Spiced potato and almond koftas
Potatoes are an icon of globalisation especially in form of French fries, served alongside burgers and coke. Who can resist them?
Baked, mashed, fried, roasted or boiled – it matters not – the potato makes any meal special. The potato hardly needs a reason to be made part of any meal.
The potato is the world’s fourth largest food crop, following rice, wheat, and maize. The Inca Indians in Peru were the first to cultivate potatoes around 5,000 B.C. In 1536 Spanish conquered Peru, and discovered the flavors of the potato. They carried potatoes to Europe and then it spread to the rest of world.
Potatoes are a staple in many homes across the globe and rightfully so. They are easily accessible, affordable, delicious, easy to prepare, versatile, filling and according to many (including myself) – not good for you. I have often looked down at them as a source of my weight gain.
How wrong have I been? Did you know any of the following? Aha I was caught by surprise!
1. Potatoes are virtually fat free.
2. Potatoes are packed with double the amount of B-vitamins of that in pasta and 6 times more than what is in rice. They can account for 10% of the suggested daily value of B-vitamins.
3. Potatoes have 60% more vitamin C in them than blueberries. They can account for 30% of the suggested daily value of vitamin C.
4. Potatoes have 80% more potassium than bananas! They can account for 25% of the daily value of potassium.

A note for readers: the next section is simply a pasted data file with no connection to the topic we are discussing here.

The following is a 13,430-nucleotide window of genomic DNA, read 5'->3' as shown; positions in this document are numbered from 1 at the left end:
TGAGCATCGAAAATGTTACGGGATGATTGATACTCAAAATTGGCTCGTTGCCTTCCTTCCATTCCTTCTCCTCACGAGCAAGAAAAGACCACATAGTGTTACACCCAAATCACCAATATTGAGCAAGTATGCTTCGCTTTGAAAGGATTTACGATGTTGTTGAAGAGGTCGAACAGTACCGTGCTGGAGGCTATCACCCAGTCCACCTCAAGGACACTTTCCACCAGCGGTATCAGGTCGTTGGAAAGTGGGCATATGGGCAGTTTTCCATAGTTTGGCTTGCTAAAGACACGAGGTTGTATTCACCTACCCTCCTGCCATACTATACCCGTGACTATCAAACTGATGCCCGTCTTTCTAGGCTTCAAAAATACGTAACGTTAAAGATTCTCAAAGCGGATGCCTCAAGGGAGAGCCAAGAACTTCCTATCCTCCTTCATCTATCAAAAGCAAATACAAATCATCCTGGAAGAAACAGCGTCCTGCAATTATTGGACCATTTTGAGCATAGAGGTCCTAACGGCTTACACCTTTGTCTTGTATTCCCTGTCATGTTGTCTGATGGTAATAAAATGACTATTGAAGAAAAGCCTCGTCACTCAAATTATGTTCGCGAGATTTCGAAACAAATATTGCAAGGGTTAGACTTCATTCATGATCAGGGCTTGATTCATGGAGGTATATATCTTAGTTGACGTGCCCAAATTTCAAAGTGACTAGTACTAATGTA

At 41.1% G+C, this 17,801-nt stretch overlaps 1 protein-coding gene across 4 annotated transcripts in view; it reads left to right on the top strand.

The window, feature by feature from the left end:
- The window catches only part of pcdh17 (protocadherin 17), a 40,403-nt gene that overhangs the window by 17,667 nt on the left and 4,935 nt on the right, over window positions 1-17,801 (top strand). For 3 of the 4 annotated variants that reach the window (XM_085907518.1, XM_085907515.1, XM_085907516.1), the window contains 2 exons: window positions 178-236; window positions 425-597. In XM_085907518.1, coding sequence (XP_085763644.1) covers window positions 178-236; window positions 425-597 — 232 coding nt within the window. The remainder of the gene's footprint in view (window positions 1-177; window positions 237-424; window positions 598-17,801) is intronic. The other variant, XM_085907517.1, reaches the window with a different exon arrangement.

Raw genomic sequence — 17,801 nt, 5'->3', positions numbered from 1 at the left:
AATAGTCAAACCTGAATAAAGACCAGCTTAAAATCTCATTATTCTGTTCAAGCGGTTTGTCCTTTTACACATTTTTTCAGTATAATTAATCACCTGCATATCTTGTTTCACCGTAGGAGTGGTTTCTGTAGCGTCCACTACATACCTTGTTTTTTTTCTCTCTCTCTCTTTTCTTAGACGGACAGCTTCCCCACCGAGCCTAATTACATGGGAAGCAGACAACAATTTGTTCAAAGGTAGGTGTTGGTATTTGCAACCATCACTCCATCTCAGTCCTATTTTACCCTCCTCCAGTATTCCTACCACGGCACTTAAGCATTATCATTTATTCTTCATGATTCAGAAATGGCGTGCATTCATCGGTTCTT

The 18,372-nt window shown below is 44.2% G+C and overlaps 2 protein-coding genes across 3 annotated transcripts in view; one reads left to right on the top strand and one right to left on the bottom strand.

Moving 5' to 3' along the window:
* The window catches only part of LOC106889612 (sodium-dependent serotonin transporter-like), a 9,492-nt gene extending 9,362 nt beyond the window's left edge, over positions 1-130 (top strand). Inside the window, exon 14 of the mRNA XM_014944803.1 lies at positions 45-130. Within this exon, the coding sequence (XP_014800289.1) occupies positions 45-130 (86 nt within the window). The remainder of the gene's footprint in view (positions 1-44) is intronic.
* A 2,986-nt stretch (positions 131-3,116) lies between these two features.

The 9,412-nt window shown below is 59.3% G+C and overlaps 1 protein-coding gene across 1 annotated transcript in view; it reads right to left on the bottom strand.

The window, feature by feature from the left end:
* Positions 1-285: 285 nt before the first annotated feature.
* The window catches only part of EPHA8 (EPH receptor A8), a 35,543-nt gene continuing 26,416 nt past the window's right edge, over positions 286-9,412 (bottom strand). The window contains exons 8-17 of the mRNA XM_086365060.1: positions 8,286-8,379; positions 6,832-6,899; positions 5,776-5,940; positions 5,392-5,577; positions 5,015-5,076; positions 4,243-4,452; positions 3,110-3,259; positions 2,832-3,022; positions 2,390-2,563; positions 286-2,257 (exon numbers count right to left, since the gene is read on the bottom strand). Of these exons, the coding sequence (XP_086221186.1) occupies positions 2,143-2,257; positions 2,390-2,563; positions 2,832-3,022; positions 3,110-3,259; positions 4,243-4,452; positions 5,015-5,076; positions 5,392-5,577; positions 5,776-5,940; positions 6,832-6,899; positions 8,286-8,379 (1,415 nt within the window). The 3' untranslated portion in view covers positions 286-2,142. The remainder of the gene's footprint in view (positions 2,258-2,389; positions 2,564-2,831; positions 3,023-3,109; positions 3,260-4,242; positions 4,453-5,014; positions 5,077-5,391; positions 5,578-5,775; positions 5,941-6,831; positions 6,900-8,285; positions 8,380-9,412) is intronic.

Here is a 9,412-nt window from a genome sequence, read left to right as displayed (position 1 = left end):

5. Additionally they provide a significant amount of fibre, folate, magnesium, copper and zinc. All essential nutrients required for muscle and nervous system functioning as well as heart health.
Obviously, different cooking styles can have an effect and alter the nutritional value of the potatoes. French Fries!
The following recipe I share to help spread a little potato love around and I really think that potatoes need more love.
Spiced Potato and Almond Koftas
1 tsp dry dill leaves
1 tsp dry chives leaves
2 tbsp fresh coriander, chopped
1 -2 green chilli finely diced
1/4 tsp turmeric powder
1/2 tsp paprika or red chilly flakes
1/2 cup feta, broken into rough chunks
1/2 tsp caster sugar
1/2 tsp salt
3 tbsp plain flour
1 egg, whisked
3 tbsp almonds, chopped
1½ tsp coriander seeds, toasted and gently crushed
¾ tsp cumin seeds
1½ tbsp black sesame seeds (or white, if unavailable)
vegetable oil, for frying
1 lemon, quartered, to serve
Remove the skin of the potatoes and boil them till soft. Check by piercing a fork through. Drain and put in colander for 20 minutes to remove any excess water and for them to cool down completely. Put the potatoes in a bowl and roughly mash and add the butter. Mash well, I like mine to be smooth. Gently mix in the herbs, chilli, spices, feta, sugar and salt, then form into eight koftas, and lay on a tray.
Put the flour in one bowl, the egg in another and the nuts and seeds in a third. One by one, gently roll each kofta in flour, dip it in egg, then roll in the seeds and return to the tray.
Pour enough oil into a small frying pan to shallow fry them. Put the pan on a medium-high flame and, once the oil is hot, carefully lower in koftas. Fry for about a minute, turning once, so the crust turns golden brown and crisp, and the middle is hot but soft. Transfer to a plate lined with kitchen paper. Repeat with the remaining koftas.
Serve with a wedge of lemon alongside. I also like these with a dipping sauce made from 1 cup thick or Greek yoghurt with 1 garlic clove crushed, 1 tsp chopped coriander, 1 tsp lemon juice, pinch of dry dill leaves, and 1/4 tsp salt. If Tahini is available add 1 tsp to add extra creaminess to the dip. Blend well using a fork or a whisk.